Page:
Stay Safe in Georgia
The majority of Georgia is extremely safe for visitors. Crime rates in the country are among the lowest in Europe.
Corruption, which was previously a major annoyance for visitors, has been much less apparent after the Rose Revolution. Because the notorious and corrupt traffic police have been dissolved, it is now safe and reasonable to trust the Georgian police. Police vehicles patrol the streets of Georgian cities and towns on a regular basis and can assist in the event of a car breakdown or any other issue on the road.
Seat belts are now required and rigorously enforced. Radars are placed at all major intersections, as well as on major streets and highways throughout the nation. Georgia, on the other hand, tops the South Caucasus in recorded road traffic accidents. According to a report published by the Georgian NGO Safe Driving Association, one person is wounded every hour in a traffic-related collision, and one person dies every 18 hours. According to the World Health Organization, there are 16.8 deaths per 100,000 people per year (compared to Azerbaijan at 13 and Armenia at 13.9).
For international tourists, the Georgian Ministry of Internal Affairs has some helpful information.
Women should be aware that many Georgian men do not consider “no” to be a definitive answer. They think that no equals maybe and that yes equals no. It is very unusual for guys to be extremely aggressive, particularly with foreign women. It is advisable to stick to groups and avoid smiling or paying attention to guys. When you go out, if you make a Georgian acquaintance or get to know a Georgian guy well, they will look after you. There are many good Georgian guys, but be cautious.
Things have eased down considerably in Tbilisi and the surrounding area in recent years. Although Tbilisi has been singled out for its (not always justified) reputation for street violence, mugging is a very uncommon occurrence.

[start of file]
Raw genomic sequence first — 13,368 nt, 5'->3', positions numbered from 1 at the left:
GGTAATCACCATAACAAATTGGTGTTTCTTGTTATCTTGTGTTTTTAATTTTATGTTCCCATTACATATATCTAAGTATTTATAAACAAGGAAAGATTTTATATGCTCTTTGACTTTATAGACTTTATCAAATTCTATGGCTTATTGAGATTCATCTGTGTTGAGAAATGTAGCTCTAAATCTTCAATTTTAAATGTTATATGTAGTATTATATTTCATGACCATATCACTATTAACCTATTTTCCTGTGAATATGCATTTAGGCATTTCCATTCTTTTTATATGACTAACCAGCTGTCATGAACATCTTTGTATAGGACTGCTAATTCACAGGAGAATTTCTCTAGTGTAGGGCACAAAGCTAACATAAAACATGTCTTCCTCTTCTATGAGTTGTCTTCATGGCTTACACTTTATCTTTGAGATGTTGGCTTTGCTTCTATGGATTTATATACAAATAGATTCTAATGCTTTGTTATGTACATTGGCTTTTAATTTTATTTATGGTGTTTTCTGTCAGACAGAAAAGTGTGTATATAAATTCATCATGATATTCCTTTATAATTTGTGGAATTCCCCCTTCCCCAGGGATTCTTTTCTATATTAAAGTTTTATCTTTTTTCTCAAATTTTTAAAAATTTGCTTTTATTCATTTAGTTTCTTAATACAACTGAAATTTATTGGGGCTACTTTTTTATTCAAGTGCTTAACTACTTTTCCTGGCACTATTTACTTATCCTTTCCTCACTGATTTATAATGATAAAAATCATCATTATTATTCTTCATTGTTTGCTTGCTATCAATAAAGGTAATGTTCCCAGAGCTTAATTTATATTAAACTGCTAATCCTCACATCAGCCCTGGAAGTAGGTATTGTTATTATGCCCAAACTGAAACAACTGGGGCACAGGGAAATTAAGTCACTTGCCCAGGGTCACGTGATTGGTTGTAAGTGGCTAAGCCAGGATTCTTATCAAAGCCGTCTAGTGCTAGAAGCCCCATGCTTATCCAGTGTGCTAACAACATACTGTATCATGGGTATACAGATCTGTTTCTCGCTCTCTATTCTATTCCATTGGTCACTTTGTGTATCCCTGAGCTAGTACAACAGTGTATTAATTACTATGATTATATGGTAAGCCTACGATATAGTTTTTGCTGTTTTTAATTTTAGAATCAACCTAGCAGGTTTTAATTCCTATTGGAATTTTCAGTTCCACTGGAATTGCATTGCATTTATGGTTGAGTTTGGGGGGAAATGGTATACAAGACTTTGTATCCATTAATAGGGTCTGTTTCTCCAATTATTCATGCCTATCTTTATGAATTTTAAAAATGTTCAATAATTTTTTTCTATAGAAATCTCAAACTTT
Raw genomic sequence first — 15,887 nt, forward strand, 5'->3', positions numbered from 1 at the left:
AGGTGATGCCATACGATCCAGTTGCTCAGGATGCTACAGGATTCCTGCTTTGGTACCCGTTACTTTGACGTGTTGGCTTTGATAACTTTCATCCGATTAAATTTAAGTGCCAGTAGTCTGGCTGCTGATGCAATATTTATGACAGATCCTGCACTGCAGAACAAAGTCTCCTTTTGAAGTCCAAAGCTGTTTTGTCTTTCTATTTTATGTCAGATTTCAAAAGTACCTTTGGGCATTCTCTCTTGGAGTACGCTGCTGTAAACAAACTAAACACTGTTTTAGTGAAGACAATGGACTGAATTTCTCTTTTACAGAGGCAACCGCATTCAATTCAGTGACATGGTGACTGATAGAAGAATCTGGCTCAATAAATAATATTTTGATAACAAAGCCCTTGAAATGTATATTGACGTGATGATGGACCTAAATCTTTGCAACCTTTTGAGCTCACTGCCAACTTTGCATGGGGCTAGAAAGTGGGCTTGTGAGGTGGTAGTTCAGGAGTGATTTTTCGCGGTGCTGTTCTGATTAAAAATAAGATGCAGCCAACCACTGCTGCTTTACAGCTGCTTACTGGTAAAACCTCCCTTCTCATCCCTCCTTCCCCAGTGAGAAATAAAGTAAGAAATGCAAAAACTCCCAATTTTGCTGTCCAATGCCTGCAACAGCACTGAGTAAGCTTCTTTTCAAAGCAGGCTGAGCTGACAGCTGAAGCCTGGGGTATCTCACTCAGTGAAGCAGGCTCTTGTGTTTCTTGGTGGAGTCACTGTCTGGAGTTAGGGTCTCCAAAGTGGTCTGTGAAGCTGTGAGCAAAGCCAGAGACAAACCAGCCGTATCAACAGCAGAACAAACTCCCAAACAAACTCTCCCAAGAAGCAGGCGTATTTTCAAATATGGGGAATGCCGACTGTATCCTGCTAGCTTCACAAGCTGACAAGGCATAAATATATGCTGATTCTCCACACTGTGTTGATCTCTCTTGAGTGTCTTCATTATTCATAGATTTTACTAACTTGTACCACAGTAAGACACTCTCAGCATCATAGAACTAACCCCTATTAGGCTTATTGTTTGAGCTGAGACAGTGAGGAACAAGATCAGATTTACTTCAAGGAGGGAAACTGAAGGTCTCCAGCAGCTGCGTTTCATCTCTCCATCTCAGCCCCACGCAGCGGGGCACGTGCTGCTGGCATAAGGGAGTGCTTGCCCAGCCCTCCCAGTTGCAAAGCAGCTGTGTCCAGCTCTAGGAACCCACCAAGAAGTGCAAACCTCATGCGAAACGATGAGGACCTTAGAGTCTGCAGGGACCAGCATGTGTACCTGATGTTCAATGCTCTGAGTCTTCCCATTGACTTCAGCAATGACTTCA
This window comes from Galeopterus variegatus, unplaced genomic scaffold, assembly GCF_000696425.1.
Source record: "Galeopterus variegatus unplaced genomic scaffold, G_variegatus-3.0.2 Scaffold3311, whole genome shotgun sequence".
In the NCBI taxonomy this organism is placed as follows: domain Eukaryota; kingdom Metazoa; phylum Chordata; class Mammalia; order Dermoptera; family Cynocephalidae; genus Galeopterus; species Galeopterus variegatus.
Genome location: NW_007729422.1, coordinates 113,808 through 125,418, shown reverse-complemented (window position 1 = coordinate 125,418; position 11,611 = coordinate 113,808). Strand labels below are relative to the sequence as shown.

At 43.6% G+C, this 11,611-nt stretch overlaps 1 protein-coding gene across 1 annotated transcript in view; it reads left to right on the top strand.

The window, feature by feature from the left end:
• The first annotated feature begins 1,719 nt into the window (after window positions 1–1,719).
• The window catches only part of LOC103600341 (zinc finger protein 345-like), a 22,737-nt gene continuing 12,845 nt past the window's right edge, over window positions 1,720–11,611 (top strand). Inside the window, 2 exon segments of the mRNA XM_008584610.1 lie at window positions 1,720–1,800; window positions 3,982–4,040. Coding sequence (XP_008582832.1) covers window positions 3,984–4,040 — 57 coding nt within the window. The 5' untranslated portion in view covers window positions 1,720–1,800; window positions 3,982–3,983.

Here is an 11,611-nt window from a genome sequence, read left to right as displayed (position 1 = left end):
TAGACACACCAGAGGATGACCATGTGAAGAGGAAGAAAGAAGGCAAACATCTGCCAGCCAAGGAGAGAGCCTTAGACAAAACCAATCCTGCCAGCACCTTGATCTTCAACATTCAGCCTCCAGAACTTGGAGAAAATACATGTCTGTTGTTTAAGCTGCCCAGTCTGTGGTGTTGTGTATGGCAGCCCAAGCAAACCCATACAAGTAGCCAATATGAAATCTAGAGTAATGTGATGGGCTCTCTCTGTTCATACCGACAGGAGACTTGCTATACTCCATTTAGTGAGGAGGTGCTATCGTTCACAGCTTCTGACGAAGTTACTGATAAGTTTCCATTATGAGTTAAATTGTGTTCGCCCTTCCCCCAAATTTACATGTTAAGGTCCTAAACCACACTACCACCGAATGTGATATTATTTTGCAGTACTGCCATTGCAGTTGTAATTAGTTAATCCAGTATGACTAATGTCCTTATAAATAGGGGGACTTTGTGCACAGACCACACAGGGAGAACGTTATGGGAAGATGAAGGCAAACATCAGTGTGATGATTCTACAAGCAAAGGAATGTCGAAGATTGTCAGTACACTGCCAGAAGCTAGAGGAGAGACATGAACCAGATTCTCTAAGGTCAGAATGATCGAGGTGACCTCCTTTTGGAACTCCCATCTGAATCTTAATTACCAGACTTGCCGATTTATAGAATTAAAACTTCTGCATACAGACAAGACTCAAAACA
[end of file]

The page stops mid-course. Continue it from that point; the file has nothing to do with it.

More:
Other crime-related risks in Tbilisi used to include apartment break-ins and carjacking, but the situation has improved significantly, and Georgia now has one of Europe’s lowest crime rates.
According to the evidence, Kutaisi, Georgia’s second biggest city, has crime rates that are considerably higher than the national average. After nightfall, it is essential to take extreme care in Kutaisi.
The separatist struggle between Adjara and the central government has concluded peacefully, and travel across the area is now completely secure. For tourists, once-rife corruption should now be a thing of the past. Customs clearance at the Sarpi-Hopa border crossing is now regular and uneventful for most visitors, but it may take two hours or more at times owing to large queues.
Georgia’s mountainous regions are isolated and underpoliced. Kazbegi, Svaneti, and Racha are the safest and easiest areas to visit in Georgia’s Upper Caucasus. Altitude sickness is the most dangerous threat in these areas.
Previous concerns about instability in Georgia’s northeast, along the border with Chechnya, have lessened, and the Pankisi Gorge is not as hazardous to visit as Abkhazia or South Ossetia.
Svaneti is one of Georgia’s most picturesque and mystical areas, yet its people, the Svans, are known for their strong independence and mistrust of strangers (as well as legendary hospitality for accepted guests). Travelers should take extreme care while visiting Svaneti, which is best seen with the assistance of a local guide.
Tusheti is Georgia’s most remote Caucasus mountain range. Due to the huge amount of snow, access is only allowed from June to October. Only a few families reside there year round.
Abkhazia and South Ossetia provide certain difficulties for visitors, South Ossetia more so than Abkhazia. Abkhazia is not difficult to visit if proper paperwork and border procedures are followed. South Ossetia is even more wild.
Stay Healthy in Georgia
Tick-borne encephalitis may occur, but only extremely infrequently and only if one spends time outside (not in towns). A careful tourist may want to get tetanus, polio, and diphtheria vaccines, although they are not strictly required. Giardia is a frequent infection among international tourists. The most probable method of contraction is:
- tap water
- swallowed water from lakes, rivers, pools, or jacuzzis
- raw fruits & vegetables
- unpasteurized milk or other dairy products
Tap water is usually safe to drink.
Because tobacco is relatively inexpensive in Western nations and many men smoke, passive smoking may be a major issue.
Accidents happen seldom.
There are numerous gyms and fitness facilities in Tbilisi with swimming pools and brand new training equipment where you may work out. They are considerably less common in other cities.